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Title: A multiscale biophysical model gives quantized metachronal waves in a lattice of beating cilia
Motile cilia are slender, hair-like cellular appendages that spontaneously oscillate under the action of internal molecular motors and are typically found in dense arrays. These active filaments coordinate their beating to generate metachronal waves that drive long-range fluid transport and locomotion. Until now, our understanding of their collective behavior largely comes from the study of minimal models that coarse grain the relevant biophysics and the hydrodynamics of slender structures. Here we build on a detailed biophysical model to elucidate the emergence of metachronal waves on millimeter scales from nanometer-scale motor activity inside individual cilia. Our study of a one-dimensional lattice of cilia in the presence of hydrodynamic and steric interactions reveals how metachronal waves are formed and maintained. We find that, in homogeneous beds of cilia, these interactions lead to multiple attracting states, all of which are characterized by an integer charge that is conserved. This even allows us to design initial conditions that lead to predictable emergent states. Finally, and very importantly, we show that, in nonuniform ciliary tissues, boundaries and inhomogeneities provide a robust route to metachronal waves.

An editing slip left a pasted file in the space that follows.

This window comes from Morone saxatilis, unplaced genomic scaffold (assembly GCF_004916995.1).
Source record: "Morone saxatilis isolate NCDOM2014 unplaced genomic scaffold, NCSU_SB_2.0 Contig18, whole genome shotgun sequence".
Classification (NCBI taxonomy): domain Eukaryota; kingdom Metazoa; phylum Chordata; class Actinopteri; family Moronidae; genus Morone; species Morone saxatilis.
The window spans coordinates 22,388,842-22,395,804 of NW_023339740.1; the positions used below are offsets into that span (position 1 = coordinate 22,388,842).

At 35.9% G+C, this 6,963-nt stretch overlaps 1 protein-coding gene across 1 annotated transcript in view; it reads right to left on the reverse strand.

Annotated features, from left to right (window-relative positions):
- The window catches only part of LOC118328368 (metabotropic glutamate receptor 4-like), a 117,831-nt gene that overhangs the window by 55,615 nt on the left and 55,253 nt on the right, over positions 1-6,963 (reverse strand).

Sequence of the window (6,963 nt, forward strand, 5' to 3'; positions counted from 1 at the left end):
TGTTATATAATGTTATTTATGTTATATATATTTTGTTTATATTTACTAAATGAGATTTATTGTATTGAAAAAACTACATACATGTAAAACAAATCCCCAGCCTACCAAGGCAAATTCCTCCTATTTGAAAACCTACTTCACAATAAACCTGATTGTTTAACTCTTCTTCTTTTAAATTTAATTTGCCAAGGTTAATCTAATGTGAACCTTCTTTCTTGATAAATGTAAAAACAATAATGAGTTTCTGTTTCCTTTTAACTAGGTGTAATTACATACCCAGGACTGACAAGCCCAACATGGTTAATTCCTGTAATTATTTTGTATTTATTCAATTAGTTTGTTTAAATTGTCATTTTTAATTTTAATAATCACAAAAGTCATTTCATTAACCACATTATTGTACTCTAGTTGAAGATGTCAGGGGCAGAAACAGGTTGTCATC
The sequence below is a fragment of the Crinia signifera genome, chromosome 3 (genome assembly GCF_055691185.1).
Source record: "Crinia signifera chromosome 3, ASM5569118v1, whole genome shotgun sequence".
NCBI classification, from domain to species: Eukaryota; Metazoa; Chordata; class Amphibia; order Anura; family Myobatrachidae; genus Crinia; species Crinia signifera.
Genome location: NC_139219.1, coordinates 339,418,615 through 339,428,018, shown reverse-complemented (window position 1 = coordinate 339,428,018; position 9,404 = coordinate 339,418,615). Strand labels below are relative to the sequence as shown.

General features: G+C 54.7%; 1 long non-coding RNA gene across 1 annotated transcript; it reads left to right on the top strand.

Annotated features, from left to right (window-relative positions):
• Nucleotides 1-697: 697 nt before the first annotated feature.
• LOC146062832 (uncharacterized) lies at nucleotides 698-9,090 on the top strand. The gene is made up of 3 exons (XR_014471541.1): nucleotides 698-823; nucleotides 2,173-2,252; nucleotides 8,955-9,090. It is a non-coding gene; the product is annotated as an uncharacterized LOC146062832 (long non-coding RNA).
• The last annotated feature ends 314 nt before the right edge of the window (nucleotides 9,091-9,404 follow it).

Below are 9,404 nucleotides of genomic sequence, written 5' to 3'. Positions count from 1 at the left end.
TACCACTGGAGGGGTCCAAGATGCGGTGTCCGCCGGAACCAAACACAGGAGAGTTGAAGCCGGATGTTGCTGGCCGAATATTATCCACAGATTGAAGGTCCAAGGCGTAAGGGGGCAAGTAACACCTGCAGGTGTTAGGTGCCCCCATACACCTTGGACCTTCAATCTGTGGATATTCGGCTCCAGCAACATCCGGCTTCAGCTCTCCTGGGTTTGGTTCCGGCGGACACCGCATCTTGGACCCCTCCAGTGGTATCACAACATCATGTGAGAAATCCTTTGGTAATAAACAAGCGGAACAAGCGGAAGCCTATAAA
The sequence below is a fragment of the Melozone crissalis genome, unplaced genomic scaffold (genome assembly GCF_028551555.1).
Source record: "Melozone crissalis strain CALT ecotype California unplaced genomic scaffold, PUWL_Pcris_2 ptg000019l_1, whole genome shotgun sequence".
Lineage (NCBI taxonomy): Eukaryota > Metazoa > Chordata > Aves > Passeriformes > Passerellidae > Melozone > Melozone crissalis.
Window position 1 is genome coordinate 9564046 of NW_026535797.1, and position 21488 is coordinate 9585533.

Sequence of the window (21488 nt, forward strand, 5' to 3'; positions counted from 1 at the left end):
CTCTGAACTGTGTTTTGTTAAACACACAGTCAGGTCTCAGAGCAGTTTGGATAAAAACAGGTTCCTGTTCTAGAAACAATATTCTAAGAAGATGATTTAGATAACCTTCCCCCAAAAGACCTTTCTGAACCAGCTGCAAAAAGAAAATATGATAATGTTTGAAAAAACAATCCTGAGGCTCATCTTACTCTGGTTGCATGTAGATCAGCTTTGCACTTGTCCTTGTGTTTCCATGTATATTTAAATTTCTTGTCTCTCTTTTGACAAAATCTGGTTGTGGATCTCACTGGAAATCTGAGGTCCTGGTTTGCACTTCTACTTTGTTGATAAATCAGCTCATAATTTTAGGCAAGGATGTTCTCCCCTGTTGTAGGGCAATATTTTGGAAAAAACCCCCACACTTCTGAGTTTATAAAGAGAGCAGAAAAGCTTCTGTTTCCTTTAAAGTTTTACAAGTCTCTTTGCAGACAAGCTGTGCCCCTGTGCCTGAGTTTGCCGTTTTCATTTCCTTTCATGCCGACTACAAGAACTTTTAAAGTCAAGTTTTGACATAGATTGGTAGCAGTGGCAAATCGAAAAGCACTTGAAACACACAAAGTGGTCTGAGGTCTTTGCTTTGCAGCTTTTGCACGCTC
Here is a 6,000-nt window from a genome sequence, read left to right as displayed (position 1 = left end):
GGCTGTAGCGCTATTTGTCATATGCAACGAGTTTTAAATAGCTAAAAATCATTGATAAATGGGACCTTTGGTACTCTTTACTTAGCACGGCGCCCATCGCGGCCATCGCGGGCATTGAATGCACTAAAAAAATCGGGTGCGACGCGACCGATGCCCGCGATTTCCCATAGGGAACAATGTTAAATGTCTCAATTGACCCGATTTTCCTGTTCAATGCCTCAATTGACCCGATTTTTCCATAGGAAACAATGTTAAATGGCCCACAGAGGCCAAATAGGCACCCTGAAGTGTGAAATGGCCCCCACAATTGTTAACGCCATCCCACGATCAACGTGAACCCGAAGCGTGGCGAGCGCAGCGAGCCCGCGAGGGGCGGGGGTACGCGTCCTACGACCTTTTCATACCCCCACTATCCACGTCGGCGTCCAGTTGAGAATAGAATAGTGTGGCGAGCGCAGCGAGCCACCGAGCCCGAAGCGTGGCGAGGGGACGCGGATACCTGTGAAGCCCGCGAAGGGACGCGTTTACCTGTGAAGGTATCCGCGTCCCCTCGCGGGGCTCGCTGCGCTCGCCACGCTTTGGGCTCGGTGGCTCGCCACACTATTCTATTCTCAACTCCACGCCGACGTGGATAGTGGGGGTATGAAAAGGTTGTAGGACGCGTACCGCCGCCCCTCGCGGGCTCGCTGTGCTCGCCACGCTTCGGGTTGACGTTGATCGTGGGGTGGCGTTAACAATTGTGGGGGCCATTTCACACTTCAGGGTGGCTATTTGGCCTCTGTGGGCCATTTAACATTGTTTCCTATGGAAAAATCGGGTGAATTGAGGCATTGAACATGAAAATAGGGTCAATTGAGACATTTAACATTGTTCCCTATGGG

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Proceedings of the National Academy of Sciences
Sponsoring Org:
National Science Foundation
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